Mr. Blume, COVID-19 presents a huge challenge to the economy and society at large. How has Porsche been handling the crisis thus far?
Oliver Blume: We have mounted a robust response. That’s also reflected in the positive results from the first half of the year, which put us among the leaders in the industry. The key to our success is our team. We’ve mastered the crisis together—with our health and safety measures, our business focuses, and our digital communications. While always keeping an eye on our customers. Ultimately it’s about them, and we want to fulfill their dreams.
What makes Porsche different?
Blume: Porsche has always been different, and it is a special brand. Our team is highly motivated, full of commitment and passion, and very cohesive. The pioneering spirit that fueled the work of Ferry Porsche is alive and well today. We made strategic decisions early on, supported them wholeheartedly, and view this crisis as an opportunity. We’re supported by the appeal of our products, whether we’re talking about the iconic 911, the new Cayenne Coupé, or the all-electric Taycan sports car that was recently declared the most innovative car in the world. All in all, we’re optimistic.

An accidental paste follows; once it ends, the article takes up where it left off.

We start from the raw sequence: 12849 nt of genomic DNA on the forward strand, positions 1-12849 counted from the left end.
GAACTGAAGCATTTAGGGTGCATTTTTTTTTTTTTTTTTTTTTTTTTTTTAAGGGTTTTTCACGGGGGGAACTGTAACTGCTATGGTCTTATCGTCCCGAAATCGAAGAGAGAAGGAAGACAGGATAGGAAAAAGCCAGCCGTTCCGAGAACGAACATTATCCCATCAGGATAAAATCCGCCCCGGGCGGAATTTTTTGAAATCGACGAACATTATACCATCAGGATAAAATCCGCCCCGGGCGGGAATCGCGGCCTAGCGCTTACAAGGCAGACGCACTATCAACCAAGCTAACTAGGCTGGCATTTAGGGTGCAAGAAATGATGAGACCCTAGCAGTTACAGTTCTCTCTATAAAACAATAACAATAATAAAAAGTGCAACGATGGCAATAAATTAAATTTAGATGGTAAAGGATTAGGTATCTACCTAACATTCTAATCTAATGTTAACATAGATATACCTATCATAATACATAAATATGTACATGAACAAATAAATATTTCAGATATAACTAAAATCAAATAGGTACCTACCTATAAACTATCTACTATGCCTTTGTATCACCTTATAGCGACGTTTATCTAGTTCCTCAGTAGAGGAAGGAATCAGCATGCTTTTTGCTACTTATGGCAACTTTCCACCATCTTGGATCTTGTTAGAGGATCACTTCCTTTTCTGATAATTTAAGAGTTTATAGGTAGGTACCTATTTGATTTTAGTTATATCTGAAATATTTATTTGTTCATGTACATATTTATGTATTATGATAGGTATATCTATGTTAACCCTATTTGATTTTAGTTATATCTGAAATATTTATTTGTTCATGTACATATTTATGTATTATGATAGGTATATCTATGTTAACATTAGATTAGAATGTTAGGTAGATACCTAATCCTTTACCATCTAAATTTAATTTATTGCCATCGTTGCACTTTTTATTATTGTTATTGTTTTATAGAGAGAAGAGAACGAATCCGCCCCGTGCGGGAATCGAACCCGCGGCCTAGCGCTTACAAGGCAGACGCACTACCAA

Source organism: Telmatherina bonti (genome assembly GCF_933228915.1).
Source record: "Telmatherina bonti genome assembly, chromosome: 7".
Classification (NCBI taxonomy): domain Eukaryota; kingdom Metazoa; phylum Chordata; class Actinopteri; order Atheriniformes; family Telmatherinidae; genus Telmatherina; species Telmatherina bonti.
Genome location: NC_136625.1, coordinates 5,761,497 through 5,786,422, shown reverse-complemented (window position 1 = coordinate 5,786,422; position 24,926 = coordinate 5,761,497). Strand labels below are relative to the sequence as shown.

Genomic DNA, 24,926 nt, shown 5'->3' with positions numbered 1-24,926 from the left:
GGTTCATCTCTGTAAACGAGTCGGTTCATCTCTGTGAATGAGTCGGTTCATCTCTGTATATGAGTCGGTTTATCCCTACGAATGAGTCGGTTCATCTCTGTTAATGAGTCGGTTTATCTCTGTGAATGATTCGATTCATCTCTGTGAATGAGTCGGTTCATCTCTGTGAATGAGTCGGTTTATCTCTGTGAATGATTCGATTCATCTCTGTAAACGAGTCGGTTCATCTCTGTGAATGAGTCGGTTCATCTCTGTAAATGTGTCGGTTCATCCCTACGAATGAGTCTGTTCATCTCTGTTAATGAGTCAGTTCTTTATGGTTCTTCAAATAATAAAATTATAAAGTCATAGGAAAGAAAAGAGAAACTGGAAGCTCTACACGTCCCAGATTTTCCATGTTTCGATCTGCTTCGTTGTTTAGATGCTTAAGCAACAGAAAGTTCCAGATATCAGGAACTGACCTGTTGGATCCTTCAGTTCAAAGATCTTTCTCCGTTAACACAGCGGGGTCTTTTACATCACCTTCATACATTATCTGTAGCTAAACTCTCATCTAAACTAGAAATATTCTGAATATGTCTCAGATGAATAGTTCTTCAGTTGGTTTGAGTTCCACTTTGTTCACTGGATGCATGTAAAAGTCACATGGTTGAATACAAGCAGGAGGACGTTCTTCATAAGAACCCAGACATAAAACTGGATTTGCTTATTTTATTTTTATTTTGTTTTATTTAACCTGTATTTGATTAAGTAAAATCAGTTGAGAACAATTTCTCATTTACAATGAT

It sounds like you have very clear ideas. But how do you put them into practice under COVID-19 conditions?
Blume: By focusing on the essentials. What is the essence of Porsche, what is truly important to us? Crises quickly show how stable and flexible companies are. We devoted intensive efforts to our cost structure. We’ve used the time to further develop our strategies, processes, and products. Generally speaking, we’re making greater use of digital methods than ever before. That applies not only to our internal work at the company, but also to what our customers experience.
“The key to our success is our team.” Oliver Blume
To what extent has COVID-19 affected your marketing and communications?